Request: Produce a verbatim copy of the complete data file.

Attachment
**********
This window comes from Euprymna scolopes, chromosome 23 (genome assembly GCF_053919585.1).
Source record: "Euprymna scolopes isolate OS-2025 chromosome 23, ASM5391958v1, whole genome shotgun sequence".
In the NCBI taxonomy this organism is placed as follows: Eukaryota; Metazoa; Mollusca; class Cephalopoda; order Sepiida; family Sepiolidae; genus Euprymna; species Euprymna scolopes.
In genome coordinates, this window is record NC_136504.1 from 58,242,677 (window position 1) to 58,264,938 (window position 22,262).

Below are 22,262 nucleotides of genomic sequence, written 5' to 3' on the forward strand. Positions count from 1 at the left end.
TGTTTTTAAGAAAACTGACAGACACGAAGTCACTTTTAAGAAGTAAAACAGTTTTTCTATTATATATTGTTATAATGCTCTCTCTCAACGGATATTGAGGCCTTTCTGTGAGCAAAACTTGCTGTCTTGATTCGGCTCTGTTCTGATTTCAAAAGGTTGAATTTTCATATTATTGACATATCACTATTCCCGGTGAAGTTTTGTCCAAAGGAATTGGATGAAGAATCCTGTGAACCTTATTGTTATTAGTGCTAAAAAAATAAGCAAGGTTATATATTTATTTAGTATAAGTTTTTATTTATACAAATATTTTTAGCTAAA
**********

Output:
This window comes from Euprymna scolopes, chromosome 23 (genome assembly GCF_053919585.1).
Source record: "Euprymna scolopes isolate OS-2025 chromosome 23, ASM5391958v1, whole genome shotgun sequence".
In the NCBI taxonomy this organism is placed as follows: Eukaryota; Metazoa; Mollusca; class Cephalopoda; order Sepiida; family Sepiolidae; genus Euprymna; species Euprymna scolopes.
In genome coordinates, this window is record NC_136504.1 from 58,242,677 (window position 1) to 58,264,938 (window position 22,262).

Below are 22,262 nucleotides of genomic sequence, written 5' to 3' on the forward strand. Positions count from 1 at the left end.
TGTTTTTAAGAAAACTGACAGACACGAAGTCACTTTTAAGAAGTAAAACAGTTTTTCTATTATATATTGTTATAATGCTCTCTCTCAACGGATATTGAGGCCTTTCTGTGAGCAAAACTTGCTGTCTTGATTCGGCTCTGTTCTGATTTCAAAAGGTTGAATTTTCATATTATTGACATATCACTATTCCCGGTGAAGTTTTGTCCAAAGGAATTGGATGAAGAATCCTGTGAACCTTATTGTTATTAGTGCTAAAAAAATAAGCAAGGTTATATATTTATTTAGTATAAGTTTTTATTTATACAAATATTTTTAGCTAAA